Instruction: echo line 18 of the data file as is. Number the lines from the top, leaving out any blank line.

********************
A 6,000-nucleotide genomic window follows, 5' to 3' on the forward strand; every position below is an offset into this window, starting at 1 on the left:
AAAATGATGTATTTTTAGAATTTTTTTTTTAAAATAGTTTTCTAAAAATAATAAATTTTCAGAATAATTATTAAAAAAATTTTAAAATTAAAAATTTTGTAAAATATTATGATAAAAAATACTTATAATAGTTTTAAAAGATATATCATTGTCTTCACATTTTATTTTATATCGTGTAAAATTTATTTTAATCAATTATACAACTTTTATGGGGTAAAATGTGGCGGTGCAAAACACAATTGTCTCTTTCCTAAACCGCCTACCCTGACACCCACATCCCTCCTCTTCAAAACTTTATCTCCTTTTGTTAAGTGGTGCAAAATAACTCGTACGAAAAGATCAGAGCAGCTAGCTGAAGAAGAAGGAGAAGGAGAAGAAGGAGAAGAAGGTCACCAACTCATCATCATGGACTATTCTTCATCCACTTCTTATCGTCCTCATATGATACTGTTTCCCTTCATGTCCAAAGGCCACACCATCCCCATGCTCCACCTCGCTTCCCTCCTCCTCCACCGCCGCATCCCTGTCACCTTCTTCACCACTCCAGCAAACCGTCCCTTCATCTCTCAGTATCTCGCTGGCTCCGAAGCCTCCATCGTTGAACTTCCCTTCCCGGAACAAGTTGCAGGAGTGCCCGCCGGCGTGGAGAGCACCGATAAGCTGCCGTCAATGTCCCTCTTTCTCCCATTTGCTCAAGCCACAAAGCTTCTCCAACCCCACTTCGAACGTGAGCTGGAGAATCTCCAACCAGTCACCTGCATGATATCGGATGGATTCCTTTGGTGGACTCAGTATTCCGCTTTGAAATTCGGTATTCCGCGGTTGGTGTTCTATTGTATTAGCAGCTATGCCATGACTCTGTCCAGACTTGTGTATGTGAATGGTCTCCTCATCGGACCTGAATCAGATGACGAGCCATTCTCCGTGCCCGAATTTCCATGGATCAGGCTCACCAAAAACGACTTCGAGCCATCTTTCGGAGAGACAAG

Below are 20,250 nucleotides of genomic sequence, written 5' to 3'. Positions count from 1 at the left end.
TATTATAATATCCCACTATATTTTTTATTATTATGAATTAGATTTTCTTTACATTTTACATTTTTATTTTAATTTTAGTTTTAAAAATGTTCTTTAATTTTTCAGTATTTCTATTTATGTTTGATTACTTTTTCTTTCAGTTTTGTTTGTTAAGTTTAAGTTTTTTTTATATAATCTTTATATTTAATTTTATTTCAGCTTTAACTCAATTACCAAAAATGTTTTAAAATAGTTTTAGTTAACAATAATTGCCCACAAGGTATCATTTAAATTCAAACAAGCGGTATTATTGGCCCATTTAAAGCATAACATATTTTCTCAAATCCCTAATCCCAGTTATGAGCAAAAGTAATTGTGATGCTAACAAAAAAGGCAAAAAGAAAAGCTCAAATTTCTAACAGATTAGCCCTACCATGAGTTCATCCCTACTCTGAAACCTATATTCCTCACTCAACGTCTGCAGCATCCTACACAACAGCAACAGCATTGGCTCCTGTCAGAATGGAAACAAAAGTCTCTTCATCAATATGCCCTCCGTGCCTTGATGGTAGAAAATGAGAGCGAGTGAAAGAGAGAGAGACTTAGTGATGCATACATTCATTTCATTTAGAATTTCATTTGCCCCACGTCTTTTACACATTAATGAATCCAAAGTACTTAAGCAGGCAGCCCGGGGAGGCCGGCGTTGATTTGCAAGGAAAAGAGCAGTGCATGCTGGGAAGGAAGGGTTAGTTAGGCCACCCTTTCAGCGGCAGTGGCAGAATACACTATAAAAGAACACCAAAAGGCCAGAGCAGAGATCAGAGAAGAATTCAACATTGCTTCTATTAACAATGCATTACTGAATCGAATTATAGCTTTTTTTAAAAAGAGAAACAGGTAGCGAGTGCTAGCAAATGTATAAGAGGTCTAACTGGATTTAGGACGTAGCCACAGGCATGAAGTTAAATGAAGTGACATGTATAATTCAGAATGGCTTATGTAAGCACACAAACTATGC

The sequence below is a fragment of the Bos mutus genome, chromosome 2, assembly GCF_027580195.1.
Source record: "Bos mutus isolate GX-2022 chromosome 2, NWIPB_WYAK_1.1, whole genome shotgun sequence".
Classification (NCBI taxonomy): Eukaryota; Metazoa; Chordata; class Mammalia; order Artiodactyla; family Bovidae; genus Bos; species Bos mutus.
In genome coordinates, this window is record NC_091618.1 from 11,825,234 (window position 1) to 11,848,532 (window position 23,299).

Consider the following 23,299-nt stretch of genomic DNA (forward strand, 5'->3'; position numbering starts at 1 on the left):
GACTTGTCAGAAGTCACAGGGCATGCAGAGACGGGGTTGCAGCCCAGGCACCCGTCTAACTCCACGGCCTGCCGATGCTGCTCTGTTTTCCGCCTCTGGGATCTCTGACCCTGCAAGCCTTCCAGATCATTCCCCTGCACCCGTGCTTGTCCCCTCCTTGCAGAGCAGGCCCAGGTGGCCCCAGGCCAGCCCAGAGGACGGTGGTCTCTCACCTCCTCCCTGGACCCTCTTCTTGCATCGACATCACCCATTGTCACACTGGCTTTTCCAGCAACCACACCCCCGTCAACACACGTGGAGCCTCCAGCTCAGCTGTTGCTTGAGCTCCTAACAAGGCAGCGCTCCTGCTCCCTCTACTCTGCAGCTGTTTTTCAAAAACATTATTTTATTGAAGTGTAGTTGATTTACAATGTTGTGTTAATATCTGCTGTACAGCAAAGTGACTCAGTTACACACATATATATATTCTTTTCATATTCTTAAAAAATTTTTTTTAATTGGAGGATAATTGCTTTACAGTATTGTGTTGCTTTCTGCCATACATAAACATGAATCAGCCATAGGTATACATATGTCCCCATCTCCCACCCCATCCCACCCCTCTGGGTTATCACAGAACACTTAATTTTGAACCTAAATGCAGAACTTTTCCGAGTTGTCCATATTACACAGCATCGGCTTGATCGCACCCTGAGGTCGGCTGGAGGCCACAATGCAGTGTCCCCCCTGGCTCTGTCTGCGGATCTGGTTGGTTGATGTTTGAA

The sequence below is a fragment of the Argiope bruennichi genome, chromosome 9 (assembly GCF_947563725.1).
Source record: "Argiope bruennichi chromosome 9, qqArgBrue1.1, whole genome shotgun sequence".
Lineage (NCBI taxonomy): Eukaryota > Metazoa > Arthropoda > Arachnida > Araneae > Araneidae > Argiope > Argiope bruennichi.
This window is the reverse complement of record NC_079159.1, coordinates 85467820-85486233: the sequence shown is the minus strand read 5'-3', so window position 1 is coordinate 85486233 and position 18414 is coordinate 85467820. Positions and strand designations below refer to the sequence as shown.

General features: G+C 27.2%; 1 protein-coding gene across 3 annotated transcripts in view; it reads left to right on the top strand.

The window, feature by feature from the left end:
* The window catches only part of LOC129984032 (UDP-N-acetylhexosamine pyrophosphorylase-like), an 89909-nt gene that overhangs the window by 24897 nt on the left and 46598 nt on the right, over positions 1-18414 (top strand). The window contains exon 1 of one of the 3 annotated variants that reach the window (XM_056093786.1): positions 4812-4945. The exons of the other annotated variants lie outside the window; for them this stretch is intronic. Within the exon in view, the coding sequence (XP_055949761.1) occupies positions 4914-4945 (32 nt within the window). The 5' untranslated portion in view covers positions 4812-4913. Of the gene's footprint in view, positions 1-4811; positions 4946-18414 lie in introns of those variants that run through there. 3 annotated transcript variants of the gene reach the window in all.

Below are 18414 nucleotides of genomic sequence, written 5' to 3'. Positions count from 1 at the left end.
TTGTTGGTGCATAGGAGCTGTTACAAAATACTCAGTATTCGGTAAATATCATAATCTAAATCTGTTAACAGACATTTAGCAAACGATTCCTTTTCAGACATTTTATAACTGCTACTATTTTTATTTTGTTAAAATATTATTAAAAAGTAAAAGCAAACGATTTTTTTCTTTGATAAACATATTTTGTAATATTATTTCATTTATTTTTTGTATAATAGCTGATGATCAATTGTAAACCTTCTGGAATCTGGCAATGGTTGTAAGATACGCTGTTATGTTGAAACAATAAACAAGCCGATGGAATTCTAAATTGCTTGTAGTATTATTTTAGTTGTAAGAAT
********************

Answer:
Below are 18414 nucleotides of genomic sequence, written 5' to 3'. Positions count from 1 at the left end.